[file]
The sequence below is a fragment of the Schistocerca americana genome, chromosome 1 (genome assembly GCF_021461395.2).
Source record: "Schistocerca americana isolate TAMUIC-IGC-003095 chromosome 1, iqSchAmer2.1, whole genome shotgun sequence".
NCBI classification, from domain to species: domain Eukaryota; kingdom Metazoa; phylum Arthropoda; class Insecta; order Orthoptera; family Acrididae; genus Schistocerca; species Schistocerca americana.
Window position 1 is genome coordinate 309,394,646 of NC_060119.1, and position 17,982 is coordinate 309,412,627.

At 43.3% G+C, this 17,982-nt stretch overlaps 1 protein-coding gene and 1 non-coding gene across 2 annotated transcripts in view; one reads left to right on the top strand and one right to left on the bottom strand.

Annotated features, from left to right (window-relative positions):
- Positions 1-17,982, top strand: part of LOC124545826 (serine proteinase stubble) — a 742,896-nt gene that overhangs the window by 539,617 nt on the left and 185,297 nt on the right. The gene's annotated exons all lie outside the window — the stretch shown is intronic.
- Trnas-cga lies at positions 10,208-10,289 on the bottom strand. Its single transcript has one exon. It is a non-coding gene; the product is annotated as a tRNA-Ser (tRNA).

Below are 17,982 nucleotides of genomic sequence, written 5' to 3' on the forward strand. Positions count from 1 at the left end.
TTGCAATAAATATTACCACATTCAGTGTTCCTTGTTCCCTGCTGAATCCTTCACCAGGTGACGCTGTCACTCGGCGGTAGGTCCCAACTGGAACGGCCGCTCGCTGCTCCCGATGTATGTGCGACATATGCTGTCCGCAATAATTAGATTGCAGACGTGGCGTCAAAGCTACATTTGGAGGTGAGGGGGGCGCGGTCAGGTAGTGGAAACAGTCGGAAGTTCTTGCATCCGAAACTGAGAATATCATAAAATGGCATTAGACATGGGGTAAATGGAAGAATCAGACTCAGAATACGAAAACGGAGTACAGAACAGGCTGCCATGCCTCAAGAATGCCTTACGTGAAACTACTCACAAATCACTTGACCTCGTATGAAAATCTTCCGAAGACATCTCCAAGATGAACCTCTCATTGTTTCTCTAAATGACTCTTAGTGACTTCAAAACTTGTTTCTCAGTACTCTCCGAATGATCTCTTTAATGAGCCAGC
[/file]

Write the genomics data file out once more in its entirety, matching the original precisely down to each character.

The sequence below is a fragment of the Schistocerca americana genome, chromosome 1 (genome assembly GCF_021461395.2).
Source record: "Schistocerca americana isolate TAMUIC-IGC-003095 chromosome 1, iqSchAmer2.1, whole genome shotgun sequence".
NCBI classification, from domain to species: domain Eukaryota; kingdom Metazoa; phylum Arthropoda; class Insecta; order Orthoptera; family Acrididae; genus Schistocerca; species Schistocerca americana.
Window position 1 is genome coordinate 309,394,646 of NC_060119.1, and position 17,982 is coordinate 309,412,627.

At 43.3% G+C, this 17,982-nt stretch overlaps 1 protein-coding gene and 1 non-coding gene across 2 annotated transcripts in view; one reads left to right on the top strand and one right to left on the bottom strand.

Annotated features, from left to right (window-relative positions):
- Positions 1-17,982, top strand: part of LOC124545826 (serine proteinase stubble) — a 742,896-nt gene that overhangs the window by 539,617 nt on the left and 185,297 nt on the right. The gene's annotated exons all lie outside the window — the stretch shown is intronic.
- Trnas-cga lies at positions 10,208-10,289 on the bottom strand. Its single transcript has one exon. It is a non-coding gene; the product is annotated as a tRNA-Ser (tRNA).

Below are 17,982 nucleotides of genomic sequence, written 5' to 3' on the forward strand. Positions count from 1 at the left end.
TTGCAATAAATATTACCACATTCAGTGTTCCTTGTTCCCTGCTGAATCCTTCACCAGGTGACGCTGTCACTCGGCGGTAGGTCCCAACTGGAACGGCCGCTCGCTGCTCCCGATGTATGTGCGACATATGCTGTCCGCAATAATTAGATTGCAGACGTGGCGTCAAAGCTACATTTGGAGGTGAGGGGGGCGCGGTCAGGTAGTGGAAACAGTCGGAAGTTCTTGCATCCGAAACTGAGAATATCATAAAATGGCATTAGACATGGGGTAAATGGAAGAATCAGACTCAGAATACGAAAACGGAGTACAGAACAGGCTGCCATGCCTCAAGAATGCCTTACGTGAAACTACTCACAAATCACTTGACCTCGTATGAAAATCTTCCGAAGACATCTCCAAGATGAACCTCTCATTGTTTCTCTAAATGACTCTTAGTGACTTCAAAACTTGTTTCTCAGTACTCTCCGAATGATCTCTTTAATGAGCCAGC